Thankfully, there are several ways to save yourself and the environment from the flood of junk mail inundating your mailbox:
You can set up a free account with Catalog Choice to opt out of receiving unwanted mailings like coupons, credit card offers, and circulars.
DMAchoice, a service actually run by direct-mail companies, also allows you to manage the kinds of mailings you receive.
Finally, you can pay a one-time membership fee to Stop the Junk Mail and reduce the amount of junk mail you receive by up to 90 percent! They’ll even plant a tree for every new member through American Forests.
And remember, it might take a few weeks for you to notice a drop-off in the amount of junk mail you receive, so be patient.
While you’re at it, think about ditching your phone book delivery service, too. I can’t even remember the last time I opened up the yellow pages since it’s so easy to look up phone numbers and addresses online. Visit yellowpagesoptout.com to take your name off the list, and be sure to recycle the phonebooks you already have lying around at home.
Have you successfully cancelled junk mail or phonebook deliveries? Let us know by commenting below, or by e-mailing firstname.lastname@example.org. DING! You are now free to be green!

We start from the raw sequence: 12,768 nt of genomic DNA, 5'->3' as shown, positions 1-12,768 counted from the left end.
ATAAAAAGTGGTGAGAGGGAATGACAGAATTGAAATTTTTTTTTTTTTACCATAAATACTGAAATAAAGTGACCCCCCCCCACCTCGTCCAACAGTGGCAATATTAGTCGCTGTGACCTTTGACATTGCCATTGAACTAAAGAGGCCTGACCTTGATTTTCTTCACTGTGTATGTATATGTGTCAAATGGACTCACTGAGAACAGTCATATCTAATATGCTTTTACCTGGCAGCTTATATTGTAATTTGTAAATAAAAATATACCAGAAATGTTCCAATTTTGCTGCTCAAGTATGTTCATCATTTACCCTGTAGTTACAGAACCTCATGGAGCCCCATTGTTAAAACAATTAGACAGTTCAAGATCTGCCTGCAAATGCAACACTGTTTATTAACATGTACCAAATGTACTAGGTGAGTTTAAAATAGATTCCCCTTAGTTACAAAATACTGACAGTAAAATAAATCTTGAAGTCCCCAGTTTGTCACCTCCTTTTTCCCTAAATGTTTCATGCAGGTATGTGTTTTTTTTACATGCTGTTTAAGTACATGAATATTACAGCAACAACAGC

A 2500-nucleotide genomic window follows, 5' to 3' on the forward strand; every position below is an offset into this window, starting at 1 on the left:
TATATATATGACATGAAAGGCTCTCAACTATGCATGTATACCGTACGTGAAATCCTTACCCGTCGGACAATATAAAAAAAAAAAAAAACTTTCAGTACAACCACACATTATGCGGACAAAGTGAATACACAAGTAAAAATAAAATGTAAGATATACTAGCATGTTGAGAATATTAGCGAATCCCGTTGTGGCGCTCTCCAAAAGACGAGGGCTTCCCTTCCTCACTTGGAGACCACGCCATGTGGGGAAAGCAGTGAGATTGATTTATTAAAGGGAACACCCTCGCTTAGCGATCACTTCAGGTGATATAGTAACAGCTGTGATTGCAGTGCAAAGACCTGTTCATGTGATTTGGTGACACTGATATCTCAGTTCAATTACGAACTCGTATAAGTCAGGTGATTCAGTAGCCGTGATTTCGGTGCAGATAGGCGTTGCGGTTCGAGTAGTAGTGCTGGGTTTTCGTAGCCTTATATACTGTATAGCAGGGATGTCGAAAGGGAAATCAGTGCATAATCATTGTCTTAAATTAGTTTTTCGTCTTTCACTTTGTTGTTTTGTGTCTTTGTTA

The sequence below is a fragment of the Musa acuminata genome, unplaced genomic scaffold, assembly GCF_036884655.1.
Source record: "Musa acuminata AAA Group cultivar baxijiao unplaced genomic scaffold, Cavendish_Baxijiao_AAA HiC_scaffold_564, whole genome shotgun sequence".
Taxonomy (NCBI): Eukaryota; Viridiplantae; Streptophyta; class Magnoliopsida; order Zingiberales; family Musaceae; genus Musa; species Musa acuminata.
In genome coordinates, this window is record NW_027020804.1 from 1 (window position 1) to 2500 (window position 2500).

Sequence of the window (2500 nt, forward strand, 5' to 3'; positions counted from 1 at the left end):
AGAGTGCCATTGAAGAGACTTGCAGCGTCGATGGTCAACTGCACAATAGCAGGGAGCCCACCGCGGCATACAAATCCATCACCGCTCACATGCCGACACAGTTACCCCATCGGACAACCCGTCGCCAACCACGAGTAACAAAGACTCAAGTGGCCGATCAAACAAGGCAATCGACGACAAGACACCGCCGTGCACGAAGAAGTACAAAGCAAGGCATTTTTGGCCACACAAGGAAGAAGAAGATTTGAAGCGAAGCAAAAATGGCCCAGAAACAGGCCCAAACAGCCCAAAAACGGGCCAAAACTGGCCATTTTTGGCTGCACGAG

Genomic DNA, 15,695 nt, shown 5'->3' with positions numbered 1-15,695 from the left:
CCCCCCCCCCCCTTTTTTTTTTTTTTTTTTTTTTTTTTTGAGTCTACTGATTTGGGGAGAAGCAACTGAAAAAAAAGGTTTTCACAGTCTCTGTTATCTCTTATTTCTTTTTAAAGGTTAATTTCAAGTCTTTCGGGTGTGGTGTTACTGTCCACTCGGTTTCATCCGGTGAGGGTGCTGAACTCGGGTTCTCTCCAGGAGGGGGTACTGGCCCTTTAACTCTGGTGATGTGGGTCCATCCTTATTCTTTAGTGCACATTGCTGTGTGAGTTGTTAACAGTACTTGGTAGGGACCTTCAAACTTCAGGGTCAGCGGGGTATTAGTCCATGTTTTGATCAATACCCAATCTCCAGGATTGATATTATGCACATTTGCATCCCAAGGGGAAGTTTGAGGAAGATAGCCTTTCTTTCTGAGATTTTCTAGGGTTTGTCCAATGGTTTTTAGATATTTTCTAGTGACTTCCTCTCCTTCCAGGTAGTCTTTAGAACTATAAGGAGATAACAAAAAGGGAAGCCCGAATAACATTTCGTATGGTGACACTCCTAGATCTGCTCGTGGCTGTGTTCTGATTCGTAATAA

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When I was accepted into Southwest’s NoLimits Internship program, I couldn’t wait to participate in service projects with other Employees during the summer. As an Intern in the Community Outreach Department, I have the unique opportunity to witness just how much Southwest Employees give from the heart to their communities. Although I’ve been a member of the Team for a short time, I have already participated in a long-standing Southwest tradition: serving residents of the Ronald McDonald House in Dallas. Since the 1980s, Southwest Airlines has supported Ronald McDonald Houses across the country. This month, my department teamed up with Technical Operations Employees to cook dinner for families staying at Dallas’ Ronald McDonald House. Located in the Hospital District, the Ronald McDonald House provides a place for families to stay at little or no cost while their children are undergoing treatment for serious illnesses or injuries. I had never visited the House before, and my first experience there was fun, meaningful, and so rewarding. One of the perks of being an Intern is having the opportunity to dress up as Southwest’s popular mascot, Spirit Jr. While our Team served dinner to the families, Fellow Intern Lexi and I suited up to interact with the kids and pose for photos with the families. The children were adorable–their infectious smiles lit up the room as we talked to them and showered them with LUV in our airplane attire. As we served the families dinner and dessert (the brownie sundaes were a big hit!), the residents enjoyed musical entertainment by two Technical Operations Employees. It was wonderful to see so many Coworkers volunteering their time and talents for a worthy cause. The fact that Southwest Airlines encourages all Employees to make a difference is a testament to the countless ways that this Company positively impacts communities across the country. Serving a meal may not seem like it would have a very big impact, but I think our efforts made a difference for those families–even if it just made their lives a little easier for an hour or two.